Erecting
A Marker
for James H. Strange


Lincoln Sentinel-Republican, Dec. 14, 1933

By C.C. Hendrickson

Today, Sept. 3, 1933, we placed a simple marker of marble and concrete near the place, 1½ miles southeast of Lincoln, where young Strange [James H. Strange] was killed by the Indians May 30, 1869.

No hand with a pen of gold could have placed more fitting words on the little marker than our friend Toughf[sic], and he paid the price of the prairie. Little did that old uncle of mine, J.S. Strange, think when he crossed the Missouri river winding his way westward seeking a home for himself and family that he would give one of his own sons to pay for that homestead. But he was only one of hundreds that had to pay the price and now sleep in this land of ours, many with unmarked, unknown graves.

The first that had to pay here in Lincoln county were the Moffitt brothers, Tyler and Houston, Aug. 6, 1864. The Moffitt brothers’ bodies were taken to their old home in Illinois and laid to rest in the family cemetery. Their former graves on the Dan Day farm east of Lincoln are unmarked and unknown. The ledge of rocks where they fought their last fight has been defaced so that in the years that have passed even the old pioneers would hardly recognize it as their old battle ground.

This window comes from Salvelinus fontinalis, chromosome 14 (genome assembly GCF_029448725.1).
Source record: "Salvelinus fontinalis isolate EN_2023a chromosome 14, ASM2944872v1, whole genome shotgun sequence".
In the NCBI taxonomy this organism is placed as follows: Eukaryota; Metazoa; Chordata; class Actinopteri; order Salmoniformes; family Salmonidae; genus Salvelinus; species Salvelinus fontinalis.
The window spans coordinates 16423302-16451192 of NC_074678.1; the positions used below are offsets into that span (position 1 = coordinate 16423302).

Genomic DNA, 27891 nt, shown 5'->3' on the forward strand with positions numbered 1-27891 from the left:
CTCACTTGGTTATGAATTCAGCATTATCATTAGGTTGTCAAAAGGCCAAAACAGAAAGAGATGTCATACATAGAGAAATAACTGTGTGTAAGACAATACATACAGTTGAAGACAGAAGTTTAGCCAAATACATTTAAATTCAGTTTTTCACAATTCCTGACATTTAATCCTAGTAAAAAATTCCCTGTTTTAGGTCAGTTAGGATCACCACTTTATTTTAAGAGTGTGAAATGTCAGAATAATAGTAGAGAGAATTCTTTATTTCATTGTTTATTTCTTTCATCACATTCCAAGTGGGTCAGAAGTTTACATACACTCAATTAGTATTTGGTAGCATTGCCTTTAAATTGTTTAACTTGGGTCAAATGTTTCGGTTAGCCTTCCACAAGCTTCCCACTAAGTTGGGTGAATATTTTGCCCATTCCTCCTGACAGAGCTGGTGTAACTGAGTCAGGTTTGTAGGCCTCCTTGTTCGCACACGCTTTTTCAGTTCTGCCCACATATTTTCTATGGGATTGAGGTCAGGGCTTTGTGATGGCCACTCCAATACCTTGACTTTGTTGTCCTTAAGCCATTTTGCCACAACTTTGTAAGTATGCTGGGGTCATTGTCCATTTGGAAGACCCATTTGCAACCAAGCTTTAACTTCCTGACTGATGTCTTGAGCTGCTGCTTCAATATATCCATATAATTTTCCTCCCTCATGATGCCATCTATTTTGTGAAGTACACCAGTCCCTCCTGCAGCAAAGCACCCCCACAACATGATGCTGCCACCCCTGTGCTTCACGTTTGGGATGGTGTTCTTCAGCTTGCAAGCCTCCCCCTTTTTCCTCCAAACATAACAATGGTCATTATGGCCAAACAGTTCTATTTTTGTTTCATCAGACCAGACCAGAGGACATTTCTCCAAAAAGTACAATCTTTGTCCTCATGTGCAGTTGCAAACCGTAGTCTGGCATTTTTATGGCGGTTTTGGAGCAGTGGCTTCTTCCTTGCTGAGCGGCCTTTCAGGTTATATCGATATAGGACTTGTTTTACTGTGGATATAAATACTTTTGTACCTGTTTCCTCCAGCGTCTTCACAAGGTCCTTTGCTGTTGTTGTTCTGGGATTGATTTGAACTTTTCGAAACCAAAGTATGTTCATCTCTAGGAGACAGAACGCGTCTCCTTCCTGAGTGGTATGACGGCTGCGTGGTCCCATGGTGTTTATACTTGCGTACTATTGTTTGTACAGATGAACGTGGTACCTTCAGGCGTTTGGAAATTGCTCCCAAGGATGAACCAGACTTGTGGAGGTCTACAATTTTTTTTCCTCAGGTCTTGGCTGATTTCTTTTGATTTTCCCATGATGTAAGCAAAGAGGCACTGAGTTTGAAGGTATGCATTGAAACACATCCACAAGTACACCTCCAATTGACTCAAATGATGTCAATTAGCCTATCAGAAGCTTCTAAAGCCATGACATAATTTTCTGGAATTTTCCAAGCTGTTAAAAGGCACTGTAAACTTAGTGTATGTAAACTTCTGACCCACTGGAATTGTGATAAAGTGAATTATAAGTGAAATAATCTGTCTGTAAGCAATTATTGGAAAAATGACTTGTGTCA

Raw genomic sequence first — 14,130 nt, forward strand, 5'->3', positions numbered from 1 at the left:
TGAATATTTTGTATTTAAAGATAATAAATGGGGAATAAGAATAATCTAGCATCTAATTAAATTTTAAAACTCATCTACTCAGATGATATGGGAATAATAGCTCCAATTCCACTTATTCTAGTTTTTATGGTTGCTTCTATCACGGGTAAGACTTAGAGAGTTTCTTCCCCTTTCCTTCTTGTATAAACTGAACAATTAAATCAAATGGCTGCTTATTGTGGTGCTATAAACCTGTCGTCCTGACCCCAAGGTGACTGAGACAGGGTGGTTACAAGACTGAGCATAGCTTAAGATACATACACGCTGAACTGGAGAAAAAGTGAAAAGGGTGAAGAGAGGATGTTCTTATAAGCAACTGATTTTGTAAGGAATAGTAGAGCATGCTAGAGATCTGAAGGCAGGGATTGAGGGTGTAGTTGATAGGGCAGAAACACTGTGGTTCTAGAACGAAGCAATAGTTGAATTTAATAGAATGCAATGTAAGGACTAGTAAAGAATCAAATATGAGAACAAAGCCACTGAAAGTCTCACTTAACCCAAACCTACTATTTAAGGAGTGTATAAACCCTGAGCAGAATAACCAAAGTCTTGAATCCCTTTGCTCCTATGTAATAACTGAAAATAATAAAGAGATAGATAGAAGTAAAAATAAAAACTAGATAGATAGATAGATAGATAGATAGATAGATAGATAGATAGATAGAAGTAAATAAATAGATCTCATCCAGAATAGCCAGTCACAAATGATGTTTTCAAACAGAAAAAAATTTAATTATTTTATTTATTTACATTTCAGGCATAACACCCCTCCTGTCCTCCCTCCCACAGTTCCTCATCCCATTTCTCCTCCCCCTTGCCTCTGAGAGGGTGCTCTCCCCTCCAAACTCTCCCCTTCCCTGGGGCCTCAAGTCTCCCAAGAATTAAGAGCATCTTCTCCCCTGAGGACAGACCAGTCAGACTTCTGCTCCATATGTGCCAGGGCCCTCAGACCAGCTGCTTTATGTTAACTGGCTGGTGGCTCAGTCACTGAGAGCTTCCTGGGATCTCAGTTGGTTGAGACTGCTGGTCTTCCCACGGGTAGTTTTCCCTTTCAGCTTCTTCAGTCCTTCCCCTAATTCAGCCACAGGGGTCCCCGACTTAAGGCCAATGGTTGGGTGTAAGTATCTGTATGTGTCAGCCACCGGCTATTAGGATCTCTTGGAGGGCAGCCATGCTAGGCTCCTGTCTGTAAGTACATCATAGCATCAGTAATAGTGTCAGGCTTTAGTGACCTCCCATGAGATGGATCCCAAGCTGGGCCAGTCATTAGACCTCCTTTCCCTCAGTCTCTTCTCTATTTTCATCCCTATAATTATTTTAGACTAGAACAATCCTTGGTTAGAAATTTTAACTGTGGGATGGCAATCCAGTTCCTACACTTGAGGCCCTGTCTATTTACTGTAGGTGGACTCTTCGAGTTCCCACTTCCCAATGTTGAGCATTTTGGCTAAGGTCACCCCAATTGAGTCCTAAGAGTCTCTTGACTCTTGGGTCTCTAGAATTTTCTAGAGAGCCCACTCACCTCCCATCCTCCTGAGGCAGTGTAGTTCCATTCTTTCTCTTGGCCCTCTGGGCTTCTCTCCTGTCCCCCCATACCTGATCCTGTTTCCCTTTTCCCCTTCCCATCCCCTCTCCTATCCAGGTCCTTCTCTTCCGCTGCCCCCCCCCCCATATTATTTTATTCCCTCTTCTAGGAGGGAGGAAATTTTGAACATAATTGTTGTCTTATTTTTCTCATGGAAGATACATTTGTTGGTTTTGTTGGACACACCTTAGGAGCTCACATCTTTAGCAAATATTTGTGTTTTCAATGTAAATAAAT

(There is a gravestone for James H. Strange in the Lincoln Cemetery but no body in the grave. It is believed he is still buried in his original gravesite on a farm near where he was killed.)


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